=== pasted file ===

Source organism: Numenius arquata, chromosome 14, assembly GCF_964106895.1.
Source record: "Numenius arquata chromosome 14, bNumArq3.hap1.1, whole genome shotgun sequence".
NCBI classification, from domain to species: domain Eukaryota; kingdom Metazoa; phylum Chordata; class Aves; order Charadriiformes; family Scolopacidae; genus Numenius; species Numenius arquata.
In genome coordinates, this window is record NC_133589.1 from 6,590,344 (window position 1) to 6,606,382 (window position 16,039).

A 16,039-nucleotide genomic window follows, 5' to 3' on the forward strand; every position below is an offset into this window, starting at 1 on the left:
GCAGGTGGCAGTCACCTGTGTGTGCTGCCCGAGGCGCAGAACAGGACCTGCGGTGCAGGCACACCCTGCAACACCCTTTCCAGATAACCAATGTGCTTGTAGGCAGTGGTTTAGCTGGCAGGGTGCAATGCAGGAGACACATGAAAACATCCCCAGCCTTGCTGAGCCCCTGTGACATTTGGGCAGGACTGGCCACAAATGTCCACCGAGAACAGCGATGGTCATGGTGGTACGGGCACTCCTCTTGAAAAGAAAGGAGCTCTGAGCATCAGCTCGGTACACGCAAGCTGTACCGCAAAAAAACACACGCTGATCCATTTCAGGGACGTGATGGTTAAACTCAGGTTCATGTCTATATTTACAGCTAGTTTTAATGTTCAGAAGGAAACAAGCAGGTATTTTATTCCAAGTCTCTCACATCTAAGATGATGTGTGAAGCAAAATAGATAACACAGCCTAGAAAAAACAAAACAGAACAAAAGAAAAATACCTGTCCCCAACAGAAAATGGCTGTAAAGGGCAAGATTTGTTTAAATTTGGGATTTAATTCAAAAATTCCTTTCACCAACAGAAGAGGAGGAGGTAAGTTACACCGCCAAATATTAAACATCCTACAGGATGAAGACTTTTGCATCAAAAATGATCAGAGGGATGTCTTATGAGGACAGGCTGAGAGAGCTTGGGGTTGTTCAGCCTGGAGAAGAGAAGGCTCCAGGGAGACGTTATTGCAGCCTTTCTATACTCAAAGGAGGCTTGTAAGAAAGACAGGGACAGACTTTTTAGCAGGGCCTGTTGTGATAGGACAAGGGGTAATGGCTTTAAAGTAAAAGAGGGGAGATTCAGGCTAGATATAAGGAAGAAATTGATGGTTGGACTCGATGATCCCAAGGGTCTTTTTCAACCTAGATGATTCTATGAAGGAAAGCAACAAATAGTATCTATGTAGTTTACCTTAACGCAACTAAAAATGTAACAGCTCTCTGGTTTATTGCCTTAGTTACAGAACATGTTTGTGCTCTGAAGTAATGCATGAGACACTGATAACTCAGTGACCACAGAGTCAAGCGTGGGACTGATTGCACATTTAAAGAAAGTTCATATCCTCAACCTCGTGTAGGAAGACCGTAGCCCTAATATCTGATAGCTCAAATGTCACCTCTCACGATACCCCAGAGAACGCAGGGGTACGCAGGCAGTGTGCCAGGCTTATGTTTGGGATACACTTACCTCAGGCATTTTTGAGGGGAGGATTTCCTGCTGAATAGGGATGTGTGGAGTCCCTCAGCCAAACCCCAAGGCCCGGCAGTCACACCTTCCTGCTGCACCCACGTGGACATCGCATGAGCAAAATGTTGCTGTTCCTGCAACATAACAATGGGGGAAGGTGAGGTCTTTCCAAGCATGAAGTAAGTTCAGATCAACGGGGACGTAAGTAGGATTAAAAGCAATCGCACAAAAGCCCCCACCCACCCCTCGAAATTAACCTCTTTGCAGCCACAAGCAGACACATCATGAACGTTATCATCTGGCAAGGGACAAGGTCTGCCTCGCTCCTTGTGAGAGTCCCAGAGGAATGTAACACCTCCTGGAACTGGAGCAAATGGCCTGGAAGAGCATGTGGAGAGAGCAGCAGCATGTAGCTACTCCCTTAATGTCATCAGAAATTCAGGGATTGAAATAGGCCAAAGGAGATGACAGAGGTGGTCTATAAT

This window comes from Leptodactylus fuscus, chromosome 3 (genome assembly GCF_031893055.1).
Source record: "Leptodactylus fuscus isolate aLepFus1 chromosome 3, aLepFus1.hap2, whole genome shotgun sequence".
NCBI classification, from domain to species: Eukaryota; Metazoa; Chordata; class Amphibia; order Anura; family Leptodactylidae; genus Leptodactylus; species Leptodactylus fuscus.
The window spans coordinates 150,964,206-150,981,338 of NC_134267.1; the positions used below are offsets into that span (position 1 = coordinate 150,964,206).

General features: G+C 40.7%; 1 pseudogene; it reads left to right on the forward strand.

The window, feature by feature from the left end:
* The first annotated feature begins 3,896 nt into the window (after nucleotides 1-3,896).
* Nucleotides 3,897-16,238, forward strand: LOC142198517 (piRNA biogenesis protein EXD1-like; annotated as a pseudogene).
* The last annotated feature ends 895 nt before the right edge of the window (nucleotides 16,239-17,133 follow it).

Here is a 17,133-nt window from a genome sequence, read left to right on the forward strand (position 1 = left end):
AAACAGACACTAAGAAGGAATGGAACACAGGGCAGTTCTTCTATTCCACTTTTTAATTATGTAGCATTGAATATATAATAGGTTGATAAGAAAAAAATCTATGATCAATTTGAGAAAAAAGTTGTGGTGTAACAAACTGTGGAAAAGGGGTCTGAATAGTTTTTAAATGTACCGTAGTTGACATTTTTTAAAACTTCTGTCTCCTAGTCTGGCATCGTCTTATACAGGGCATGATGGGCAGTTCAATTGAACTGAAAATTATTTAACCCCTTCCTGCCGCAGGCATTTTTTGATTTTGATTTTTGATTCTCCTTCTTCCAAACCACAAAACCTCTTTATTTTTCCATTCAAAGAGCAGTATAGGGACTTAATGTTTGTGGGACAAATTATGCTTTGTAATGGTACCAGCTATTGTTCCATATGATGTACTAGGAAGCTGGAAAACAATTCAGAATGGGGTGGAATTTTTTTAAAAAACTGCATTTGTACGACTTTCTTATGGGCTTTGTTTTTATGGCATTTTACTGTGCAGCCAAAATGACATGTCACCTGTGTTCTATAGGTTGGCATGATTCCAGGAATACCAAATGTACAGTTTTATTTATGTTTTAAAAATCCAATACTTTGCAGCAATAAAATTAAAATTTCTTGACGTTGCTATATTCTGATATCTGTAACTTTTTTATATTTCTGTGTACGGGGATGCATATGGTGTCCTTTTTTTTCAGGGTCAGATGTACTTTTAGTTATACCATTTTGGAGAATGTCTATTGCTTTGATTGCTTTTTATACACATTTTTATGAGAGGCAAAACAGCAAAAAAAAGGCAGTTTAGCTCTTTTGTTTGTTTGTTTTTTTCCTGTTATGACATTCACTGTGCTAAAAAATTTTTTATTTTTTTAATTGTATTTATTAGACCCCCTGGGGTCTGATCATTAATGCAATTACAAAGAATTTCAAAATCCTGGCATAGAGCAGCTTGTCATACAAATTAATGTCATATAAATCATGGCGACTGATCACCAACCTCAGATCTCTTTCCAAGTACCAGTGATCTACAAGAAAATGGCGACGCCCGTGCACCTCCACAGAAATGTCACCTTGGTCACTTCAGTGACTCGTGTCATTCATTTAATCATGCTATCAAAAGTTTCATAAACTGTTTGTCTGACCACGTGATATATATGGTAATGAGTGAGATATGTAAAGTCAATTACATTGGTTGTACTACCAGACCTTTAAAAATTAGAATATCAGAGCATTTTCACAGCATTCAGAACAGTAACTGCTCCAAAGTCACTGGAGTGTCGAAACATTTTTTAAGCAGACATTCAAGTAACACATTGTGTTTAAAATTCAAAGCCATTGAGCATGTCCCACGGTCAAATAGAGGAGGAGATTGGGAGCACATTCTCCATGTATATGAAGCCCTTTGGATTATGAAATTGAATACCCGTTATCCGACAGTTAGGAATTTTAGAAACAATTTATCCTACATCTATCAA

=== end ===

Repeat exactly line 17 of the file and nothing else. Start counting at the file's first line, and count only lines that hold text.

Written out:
AAACAGACACTAAGAAGGAATGGAACACAGGGCAGTTCTTCTATTCCACTTTTTAATTATGTAGCATTGAATATATAATAGGTTGATAAGAAAAAAATCTATGATCAATTTGAGAAAAAAGTTGTGGTGTAACAAACTGTGGAAAAGGGGTCTGAATAGTTTTTAAATGTACCGTAGTTGACATTTTTTAAAACTTCTGTCTCCTAGTCTGGCATCGTCTTATACAGGGCATGATGGGCAGTTCAATTGAACTGAAAATTATTTAACCCCTTCCTGCCGCAGGCATTTTTTGATTTTGATTTTTGATTCTCCTTCTTCCAAACCACAAAACCTCTTTATTTTTCCATTCAAAGAGCAGTATAGGGACTTAATGTTTGTGGGACAAATTATGCTTTGTAATGGTACCAGCTATTGTTCCATATGATGTACTAGGAAGCTGGAAAACAATTCAGAATGGGGTGGAATTTTTTTAAAAAACTGCATTTGTACGACTTTCTTATGGGCTTTGTTTTTATGGCATTTTACTGTGCAGCCAAAATGACATGTCACCTGTGTTCTATAGGTTGGCATGATTCCAGGAATACCAAATGTACAGTTTTATTTATGTTTTAAAAATCCAATACTTTGCAGCAATAAAATTAAAATTTCTTGACGTTGCTATATTCTGATATCTGTAACTTTTTTATATTTCTGTGTACGGGGATGCATATGGTGTCCTTTTTTTTCAGGGTCAGATGTACTTTTAGTTATACCATTTTGGAGAATGTCTATTGCTTTGATTGCTTTTTATACACATTTTTATGAGAGGCAAAACAGCAAAAAAAAGGCAGTTTAGCTCTTTTGTTTGTTTGTTTTTTTCCTGTTATGACATTCACTGTGCTAAAAAATTTTTTATTTTTTTAATTGTATTTATTAGACCCCCTGGGGTCTGATCATTAATGCAATTACAAAGAATTTCAAAATCCTGGCATAGAGCAGCTTGTCATACAAATTAATGTCATATAAATCATGGCGACTGATCACCAACCTCAGATCTCTTTCCAAGTACCAGTGATCTACAAGAAAATGGCGACGCCCGTGCACCTCCACAGAAATGTCACCTTGGTCACTTCAGTGACTCGTGTCATTCATTTAATCATGCTATCAAAAGTTTCATAAACTGTTTGTCTGACCACGTGATATATATGGTAATGAGTGAGATATGTAAAGTCAATTACATTGGTTGTACTACCAGACCTTTAAAAATTAGAATATCAGAGCATTTTCACAGCATTCAGAACAGTAACTGCTCCAAAGTCACTGGAGTGTCGAAACATTTTTTAAGCAGACATTCAAGTAACACATTGTGTTTAAAATTCAAAGCCATTGAGCATGTCCCACGGTCAAATAGAGGAGGAGATTGGGAGCACATTCTCCATGTATATGAAGCCCTTTGGATTATGAAATTGAATACCCGTTATCCGACAGTTAGGAATTTTAGAAACAATTTATCCTACATCTATCAA